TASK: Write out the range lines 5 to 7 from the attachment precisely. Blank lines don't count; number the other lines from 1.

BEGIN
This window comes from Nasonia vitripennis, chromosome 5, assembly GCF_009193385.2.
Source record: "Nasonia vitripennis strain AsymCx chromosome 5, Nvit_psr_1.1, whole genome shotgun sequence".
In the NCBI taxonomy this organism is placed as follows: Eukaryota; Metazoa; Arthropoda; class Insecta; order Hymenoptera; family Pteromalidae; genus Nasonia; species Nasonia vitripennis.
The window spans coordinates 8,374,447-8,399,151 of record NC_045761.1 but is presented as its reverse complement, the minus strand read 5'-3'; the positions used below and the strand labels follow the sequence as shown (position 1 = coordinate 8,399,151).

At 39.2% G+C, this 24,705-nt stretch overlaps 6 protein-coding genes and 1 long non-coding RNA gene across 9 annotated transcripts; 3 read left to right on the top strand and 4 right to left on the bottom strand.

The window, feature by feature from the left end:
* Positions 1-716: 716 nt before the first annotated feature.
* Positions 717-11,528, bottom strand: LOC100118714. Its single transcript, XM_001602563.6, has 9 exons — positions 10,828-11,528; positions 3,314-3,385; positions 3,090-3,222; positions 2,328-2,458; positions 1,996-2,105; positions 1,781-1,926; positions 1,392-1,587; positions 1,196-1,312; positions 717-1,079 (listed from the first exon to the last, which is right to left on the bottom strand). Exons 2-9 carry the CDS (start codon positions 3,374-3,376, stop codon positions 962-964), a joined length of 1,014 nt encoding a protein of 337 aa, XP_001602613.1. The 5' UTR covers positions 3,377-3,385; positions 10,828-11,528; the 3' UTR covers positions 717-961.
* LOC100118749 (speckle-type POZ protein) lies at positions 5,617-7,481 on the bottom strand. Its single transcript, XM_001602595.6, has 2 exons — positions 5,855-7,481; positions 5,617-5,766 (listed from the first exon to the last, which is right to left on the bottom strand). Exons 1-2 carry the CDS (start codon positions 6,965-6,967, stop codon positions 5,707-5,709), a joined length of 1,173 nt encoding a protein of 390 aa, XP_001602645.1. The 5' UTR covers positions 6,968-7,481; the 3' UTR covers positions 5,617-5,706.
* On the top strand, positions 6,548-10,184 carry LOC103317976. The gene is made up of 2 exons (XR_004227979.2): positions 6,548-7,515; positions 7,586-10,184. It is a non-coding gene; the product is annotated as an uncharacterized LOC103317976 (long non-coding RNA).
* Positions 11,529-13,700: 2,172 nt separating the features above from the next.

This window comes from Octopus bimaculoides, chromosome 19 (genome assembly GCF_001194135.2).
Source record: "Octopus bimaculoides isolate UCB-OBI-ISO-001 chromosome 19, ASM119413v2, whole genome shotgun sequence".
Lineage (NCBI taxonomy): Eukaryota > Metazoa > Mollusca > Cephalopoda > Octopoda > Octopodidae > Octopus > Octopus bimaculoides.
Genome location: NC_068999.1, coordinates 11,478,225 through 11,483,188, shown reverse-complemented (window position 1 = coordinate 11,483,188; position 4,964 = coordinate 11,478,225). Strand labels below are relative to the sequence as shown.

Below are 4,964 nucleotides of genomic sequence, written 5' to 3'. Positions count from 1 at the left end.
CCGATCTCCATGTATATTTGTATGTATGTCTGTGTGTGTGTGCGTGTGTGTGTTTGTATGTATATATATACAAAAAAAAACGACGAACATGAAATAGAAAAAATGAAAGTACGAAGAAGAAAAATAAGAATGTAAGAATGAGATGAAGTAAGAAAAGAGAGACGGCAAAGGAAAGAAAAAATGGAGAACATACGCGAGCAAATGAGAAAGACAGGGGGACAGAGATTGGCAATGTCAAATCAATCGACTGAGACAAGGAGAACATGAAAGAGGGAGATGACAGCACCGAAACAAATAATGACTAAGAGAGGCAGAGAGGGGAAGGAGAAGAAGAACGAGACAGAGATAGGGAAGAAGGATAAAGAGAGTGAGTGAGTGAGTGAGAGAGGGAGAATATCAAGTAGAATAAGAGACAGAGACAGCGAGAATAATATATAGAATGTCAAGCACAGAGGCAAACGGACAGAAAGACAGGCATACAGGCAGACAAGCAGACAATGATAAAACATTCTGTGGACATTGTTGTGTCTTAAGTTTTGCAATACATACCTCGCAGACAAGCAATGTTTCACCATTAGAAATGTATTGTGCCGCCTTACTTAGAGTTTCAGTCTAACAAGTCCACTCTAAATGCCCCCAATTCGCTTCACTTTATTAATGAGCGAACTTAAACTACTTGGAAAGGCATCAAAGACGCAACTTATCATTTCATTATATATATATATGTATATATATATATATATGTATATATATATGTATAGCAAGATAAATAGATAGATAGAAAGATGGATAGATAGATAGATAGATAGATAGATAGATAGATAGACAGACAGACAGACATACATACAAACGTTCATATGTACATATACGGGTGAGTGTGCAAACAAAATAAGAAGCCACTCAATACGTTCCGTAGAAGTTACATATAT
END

At 39.2% G+C, this 24,705-nt stretch overlaps 6 protein-coding genes and 1 long non-coding RNA gene across 9 annotated transcripts; 3 read left to right on the top strand and 4 right to left on the bottom strand.

The window, feature by feature from the left end:
* Positions 1-716: 716 nt before the first annotated feature.